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Statement of the United States and the European Union on Communicable Diseases in Africa

December 18, 2000

At the Queluz Summit on May 31, 2000 the U.S. and EU made a commitment to help stem and roll back the spread of HIV/AIDS, malaria and tuberculosis in Africa, and to address their severe economic, social and personal consequences. The scope of the problem requires a multi-faceted approach and the mobilisation of significant resources. As proof of this commitment, the U.S. and EU have dramatically increased financial resources dedicated to combating these scourges. Together we are now waging the battle against these diseases on all of the major fronts.

The U.S. and EU agree that the response to HIV/AIDS, tuberculosis and malaria must be placed within a broad multisectoral framework of development aiming at the overall objective of alleviating poverty and to ensure a lasting impact of any specific action to combat HIV/ AIDS, malaria and tuberculosis. The U.S. and EU call upon countries to address and incorporate fully the health and development implications of HIV/AIDS, tuberculosis and malaria in the elaboration of their poverty reduction strategies and programs.

The U.S. and EU plan to coordinate among the appropriate institutions and organisations at the global and regional level in order to ensure that all aspects of the response are endorsed by relevant stakeholders. The U.S. and EU are working to ensure that governments, institutions and civil society, including NGOs and the private sector, fully participate in these efforts.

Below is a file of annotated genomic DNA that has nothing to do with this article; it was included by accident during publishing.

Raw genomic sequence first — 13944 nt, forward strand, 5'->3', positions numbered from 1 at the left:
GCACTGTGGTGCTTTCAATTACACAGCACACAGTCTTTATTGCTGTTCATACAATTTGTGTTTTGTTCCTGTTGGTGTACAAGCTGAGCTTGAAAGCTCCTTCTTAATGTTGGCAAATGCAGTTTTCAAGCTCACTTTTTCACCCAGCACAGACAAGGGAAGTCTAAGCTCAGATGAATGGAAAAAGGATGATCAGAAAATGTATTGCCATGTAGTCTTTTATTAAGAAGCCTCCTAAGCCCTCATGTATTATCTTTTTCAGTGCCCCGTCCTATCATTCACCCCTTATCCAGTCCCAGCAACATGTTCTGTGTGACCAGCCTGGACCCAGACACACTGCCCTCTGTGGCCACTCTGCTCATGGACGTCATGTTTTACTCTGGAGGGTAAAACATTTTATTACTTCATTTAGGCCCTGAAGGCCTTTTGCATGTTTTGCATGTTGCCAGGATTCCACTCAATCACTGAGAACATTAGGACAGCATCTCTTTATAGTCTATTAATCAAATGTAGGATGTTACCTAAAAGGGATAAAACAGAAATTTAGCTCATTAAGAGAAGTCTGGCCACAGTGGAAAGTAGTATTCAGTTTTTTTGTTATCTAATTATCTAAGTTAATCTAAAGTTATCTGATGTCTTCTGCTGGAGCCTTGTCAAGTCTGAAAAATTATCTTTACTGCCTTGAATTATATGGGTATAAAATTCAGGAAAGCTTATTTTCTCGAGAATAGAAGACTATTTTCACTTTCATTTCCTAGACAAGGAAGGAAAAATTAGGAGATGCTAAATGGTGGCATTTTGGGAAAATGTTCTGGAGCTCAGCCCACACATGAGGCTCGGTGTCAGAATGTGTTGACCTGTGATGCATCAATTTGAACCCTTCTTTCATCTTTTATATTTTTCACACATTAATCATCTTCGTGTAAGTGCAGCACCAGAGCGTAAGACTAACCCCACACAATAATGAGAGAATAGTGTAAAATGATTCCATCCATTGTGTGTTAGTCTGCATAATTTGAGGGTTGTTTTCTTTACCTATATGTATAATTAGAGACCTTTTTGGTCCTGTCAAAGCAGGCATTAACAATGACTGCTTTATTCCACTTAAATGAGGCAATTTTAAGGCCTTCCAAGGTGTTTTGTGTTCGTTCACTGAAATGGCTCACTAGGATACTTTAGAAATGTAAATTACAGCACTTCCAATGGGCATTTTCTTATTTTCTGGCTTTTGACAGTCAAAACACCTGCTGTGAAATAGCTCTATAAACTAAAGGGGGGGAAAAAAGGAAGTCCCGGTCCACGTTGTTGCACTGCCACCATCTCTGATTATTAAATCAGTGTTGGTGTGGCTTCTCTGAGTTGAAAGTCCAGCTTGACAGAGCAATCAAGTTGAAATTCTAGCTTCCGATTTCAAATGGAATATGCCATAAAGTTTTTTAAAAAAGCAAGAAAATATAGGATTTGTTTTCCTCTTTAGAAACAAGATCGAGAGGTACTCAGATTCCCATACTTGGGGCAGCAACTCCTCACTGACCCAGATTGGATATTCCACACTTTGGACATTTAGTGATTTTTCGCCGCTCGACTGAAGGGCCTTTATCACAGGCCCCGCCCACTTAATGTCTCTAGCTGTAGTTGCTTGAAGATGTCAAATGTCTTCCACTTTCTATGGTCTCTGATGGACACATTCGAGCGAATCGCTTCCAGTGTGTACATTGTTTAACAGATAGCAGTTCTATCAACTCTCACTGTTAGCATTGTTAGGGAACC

Diplomatic Cooperation in Africa

The U.S. and EU participate together in donor coordination groups across Africa, assessing local needs and capacities and developing diplomatic and public awareness strategies. U.S. and EU diplomats have successfully encouraged African leaders to speak openly about the threat of HIV/AIDS, to set national priorities, to establish high level governmental coordinating mechanisms, to establish broad health sector and action plans to strengthen regional, national and local capacity to deliver health services and treatment, and to commit resources. We are making great strides in ensuring that our diplomatic activities are responsive to the needs and priorities of host countries, and complement the activities of other donor partners.

  • Regular high-level coordination involving the U.S. and EU, other donors and host governments has been established in several African countries. Similar coordination is proposed throughout sub-Saharan Africa.

Development Assistance Cooperation

The U.S. and the EU are working together in planning and implementing country activities that are responsive to the needs and priorities of countries and regions. This assistance is being placed within national and regional health and development frameworks.

  • The U.S. and the EU are collaborating in sub-Saharan African countries to support health policies and activities aiming at preventing the expansion of the diseases and at caring for and supporting people with HIV/AIDS, malaria and tuberculosis and those close to them.